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How to Know if I'm Annoying the Guy I Like by Texting Him too Much

by Maura Banar

Communicating via text messages is an easy and enjoyable way to continue to move forward in a relationship, but having strong feelings about a guy can distract your attention from being conservative with the texts. If you find that the guy you like suddenly decreases the number and promptness of his responses, it's possible that your enthusiasm is too much, too soon. You can't assume to know the reasons why a guy is acting differently towards you, but there are ways to check with him to ascertain if it's something within your control to change.

Reduce the number and frequency of the texts you send the guy you like. This is one of the easiest ways to provide him with the opportunity to respond to texts that favor quality over quantity. This approach is a type of negative reinforcement, a way to increase a desired behavior by decreasing or removing an undesired stimulus. In your case, the undesired stimulus is assumed to be excessive texting. If, in response to your reduction in texting, the guy you like increases his communication with you, it's a good bet your enthusiastic texting was annoying.

Ask the guy you like if your texting is excessive. The most direct approach isn't necessarily easy, but it will provide you with a clear answer. Meet with the object of your affection in person, in a relatively private location with few distractions. Plan on coffee, not a meal, because both of you should have a comfortable option to leave if the conversation becomes awkward. Use "I" statements such as, "I feel like I am a little enthusiastic and texting you too much." Don't resort to blaming, questioning the guy's motives or assuming them either. Accept his answer as the truth and move forward, making changes to your behavior if necessary.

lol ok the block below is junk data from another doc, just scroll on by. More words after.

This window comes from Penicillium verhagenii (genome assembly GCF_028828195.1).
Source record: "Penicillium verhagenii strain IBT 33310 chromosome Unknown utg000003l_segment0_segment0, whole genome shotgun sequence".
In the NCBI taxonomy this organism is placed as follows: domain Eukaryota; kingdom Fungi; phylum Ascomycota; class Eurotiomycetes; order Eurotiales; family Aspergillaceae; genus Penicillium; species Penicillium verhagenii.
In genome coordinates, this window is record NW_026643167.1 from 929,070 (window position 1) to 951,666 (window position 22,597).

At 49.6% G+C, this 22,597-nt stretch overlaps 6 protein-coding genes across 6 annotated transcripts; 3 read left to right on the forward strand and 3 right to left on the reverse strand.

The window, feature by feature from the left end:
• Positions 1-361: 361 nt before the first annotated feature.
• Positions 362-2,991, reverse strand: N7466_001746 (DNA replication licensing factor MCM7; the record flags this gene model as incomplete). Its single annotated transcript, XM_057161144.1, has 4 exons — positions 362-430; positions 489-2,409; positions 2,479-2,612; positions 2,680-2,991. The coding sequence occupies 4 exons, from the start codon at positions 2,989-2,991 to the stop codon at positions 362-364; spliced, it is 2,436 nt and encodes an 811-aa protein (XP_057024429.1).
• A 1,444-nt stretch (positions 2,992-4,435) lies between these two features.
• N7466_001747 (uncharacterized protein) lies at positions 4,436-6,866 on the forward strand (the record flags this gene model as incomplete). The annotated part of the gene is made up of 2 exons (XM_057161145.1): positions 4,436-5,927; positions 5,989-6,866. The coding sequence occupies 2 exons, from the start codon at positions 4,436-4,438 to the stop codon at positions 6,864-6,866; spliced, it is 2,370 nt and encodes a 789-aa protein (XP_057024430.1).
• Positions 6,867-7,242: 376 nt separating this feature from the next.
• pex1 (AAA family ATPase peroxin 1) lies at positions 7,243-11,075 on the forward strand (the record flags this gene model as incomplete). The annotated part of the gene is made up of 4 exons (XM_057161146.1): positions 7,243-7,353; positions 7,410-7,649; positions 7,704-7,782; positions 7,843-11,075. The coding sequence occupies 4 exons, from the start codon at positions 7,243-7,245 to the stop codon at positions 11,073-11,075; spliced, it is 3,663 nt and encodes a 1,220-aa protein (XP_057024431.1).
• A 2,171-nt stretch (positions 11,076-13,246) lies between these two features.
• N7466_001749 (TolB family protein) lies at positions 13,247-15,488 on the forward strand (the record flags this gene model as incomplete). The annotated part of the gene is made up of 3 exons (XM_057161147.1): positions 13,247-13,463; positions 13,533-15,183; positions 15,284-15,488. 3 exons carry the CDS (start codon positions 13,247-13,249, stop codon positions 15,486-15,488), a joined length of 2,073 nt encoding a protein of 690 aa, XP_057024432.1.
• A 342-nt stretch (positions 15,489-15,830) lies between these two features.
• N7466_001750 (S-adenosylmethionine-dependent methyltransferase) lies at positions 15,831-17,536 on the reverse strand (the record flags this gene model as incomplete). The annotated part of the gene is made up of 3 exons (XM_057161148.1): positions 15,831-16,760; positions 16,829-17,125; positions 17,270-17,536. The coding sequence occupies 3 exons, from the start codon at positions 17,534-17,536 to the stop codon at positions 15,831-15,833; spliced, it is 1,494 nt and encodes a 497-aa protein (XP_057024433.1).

Look at your texting frequency with a critical eye. A side benefit of texting is that the messages are usually saved on your phone. Take an objective stance by imagining yourself being on the receiving end of your texts and check the time stamp for each text. Also evaluate the content of the text messages you've sent, asking yourself if you are texting with intention or out of compulsion based on your feelings. A good way to ascertain this is to ask yourself, "Is there a reason for this particular text?" If you find it difficult or impossible to answer that question, rethink the text. Texting too frequently can interfere with the recipient's ability to concentrate, work and respond without feeling annoyed.

Consult with your social supports -- friends, family and coworkers -- asking them their honest, objective opinions on the frequency of your texting. The best sources are individuals in your life who aren't afraid to state something honestly, so it's important to avoid supports who tend to "sugar-coat" the truth to avoid hurting your feelings.

About the Author

Maura Banar has been a professional writer since 2001 and is a psychotherapist. Her work has appeared in "Imagination, Cognition and Personality" and "Dreaming: The Journal of the International Association for the Study of Dreams." Banar received her Bachelor of Arts in psychology from Buffalo State College and her Master of Arts in mental health counseling from Medaille College.

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